Alan Campbell wins bronze in single sculls Olympic final
Northern Ireland's Alan Campbell has won bronze in the Olympic final of the men's single sculls race.
He is the third rower from Coleraine in County Londonderry to win a medal over the past 24 hours, with the Chambers brothers taking silver on Thursday.
After the race, an exhausted Campbell said that having three medal winners from one town was "pretty exceptional".
It is the first time a team from Great Britain and Northern Ireland has won a medal in the single sculls since 1928.
Campbell appeared completely spent in his post-race interview and was helped to the medal ceremony by Sir Steve Redgrave.
The 29-year-old broke down in tears as he was presented with his medal, overwhelmed with emotion.
Speaking to BBC Sport, he said he had trained for a decade for this moment and was "really pleased" and "very proud".
"It's another medal for our wee part of the country - the Chambers brothers yesterday with the silver, myself with the bronze and I'm proud to be from there and proud to represent all parts of the British Isles.
"To have three medals from the one town is pretty exceptional and I'm very happy about that," he said.
His parents, William and Jenny Campbell, were in Eton Dorney for the final and said they were "delighted".
His father said: "He was up against the big guns today and now he is one of the big guns - he's fantastic."
Mrs Campbell told BBC Sport that she had "screamed the whole way" to support her son during the race.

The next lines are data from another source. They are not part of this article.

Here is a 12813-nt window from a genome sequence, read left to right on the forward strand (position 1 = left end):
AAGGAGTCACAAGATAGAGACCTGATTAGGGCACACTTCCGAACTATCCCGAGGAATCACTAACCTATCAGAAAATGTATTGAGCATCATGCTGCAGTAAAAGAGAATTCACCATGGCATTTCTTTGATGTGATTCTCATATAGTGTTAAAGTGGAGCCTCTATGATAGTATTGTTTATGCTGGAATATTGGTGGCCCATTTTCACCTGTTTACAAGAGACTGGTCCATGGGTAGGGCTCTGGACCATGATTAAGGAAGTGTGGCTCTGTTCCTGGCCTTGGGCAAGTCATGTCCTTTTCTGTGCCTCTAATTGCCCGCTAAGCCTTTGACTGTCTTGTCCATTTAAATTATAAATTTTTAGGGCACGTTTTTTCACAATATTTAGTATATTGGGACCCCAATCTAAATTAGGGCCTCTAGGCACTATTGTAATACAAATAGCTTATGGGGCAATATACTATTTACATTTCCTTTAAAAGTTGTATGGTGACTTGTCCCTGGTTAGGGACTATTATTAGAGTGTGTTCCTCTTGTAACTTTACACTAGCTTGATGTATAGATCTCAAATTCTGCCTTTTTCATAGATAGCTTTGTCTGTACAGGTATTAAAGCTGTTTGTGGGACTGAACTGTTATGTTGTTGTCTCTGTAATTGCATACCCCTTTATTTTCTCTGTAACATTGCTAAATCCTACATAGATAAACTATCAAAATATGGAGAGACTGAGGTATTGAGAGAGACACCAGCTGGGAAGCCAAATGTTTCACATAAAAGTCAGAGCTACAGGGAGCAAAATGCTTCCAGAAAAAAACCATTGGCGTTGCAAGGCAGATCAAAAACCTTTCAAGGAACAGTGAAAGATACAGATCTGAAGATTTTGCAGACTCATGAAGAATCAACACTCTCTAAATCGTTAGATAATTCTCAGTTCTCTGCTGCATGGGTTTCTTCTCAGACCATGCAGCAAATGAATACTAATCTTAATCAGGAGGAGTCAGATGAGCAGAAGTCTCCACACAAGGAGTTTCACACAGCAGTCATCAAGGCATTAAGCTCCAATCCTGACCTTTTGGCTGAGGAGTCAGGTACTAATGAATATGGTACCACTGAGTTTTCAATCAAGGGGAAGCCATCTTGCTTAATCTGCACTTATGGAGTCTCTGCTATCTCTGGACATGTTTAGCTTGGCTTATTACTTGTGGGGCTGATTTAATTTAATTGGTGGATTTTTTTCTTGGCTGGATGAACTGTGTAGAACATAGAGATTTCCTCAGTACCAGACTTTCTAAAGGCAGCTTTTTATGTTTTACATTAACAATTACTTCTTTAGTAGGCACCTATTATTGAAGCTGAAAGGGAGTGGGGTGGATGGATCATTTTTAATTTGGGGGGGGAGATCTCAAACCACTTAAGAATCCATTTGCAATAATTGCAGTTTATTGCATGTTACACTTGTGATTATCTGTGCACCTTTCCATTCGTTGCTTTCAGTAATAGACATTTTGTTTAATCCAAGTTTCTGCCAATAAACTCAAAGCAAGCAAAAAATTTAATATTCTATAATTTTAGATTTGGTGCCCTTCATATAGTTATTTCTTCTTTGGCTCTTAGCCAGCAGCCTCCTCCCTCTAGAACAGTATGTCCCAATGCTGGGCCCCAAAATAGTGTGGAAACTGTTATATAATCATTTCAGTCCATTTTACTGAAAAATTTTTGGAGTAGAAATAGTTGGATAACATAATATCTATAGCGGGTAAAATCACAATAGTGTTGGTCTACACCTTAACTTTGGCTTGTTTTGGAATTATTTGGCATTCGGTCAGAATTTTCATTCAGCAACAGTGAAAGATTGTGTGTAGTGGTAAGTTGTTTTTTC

"I just willed him on. I knew we could and I told the crowd that we could do this," she said.
The Coleraine man took up the sport while he was still at secondary school and has now been involved in rowing for 16 years.
His mother added: "I did think he had it in him and he felt he had it in him and we had to go with that. He'd felt confident that he was a medal winner today and we're just so delighted.
"It was a gutsy, gutsy performance because Alan Campbell is not the tallest in that field of single scullers. He's dwarfed by all the other guys and so he really has to work hard to get there and I think he worked hard to get there today," she said.
New Zealand's Mahe Drysdale took the gold medal in the final ahead of Ondrej Synek of the Czech Republic.
"Two guys were quicker than me today and I did everything I could," Campbell said.
Just hours before the final, the competitors' race positions were reallocated and the Coleraine man was moved to a more disadvantageous lane.
Race conditions in lane 3 are believed to be more difficult than his original lane 5 position, as it is affected by to cross winds over the the last 500m.
The lanes were redrawn to reflect the competitors' semi final performances.
On Thursday, Coleraine brothers, Richard and Peter Chambers, narrowly missed out on Olympic gold in the lightweight men's four final, having had to contend with difficult wind conditions in their lane.
Campbell had been widely tipped for a medal ahead of Friday's final, having finished second in his semi final on Wednesday.
In 2003, he gave up a university degree course and Army training to dedicate himself to his rowing career.
He competed his first Olympics in Athens in 2004 and made it through to the final four years later.
He came fifth in Beijing, an impressive performance considering that he had suffered a knee infection prior to the Games which meant he almost didn't make the team.
Since the last Olympics, he has picked up a silver and two bronze medals in three successive World Championships.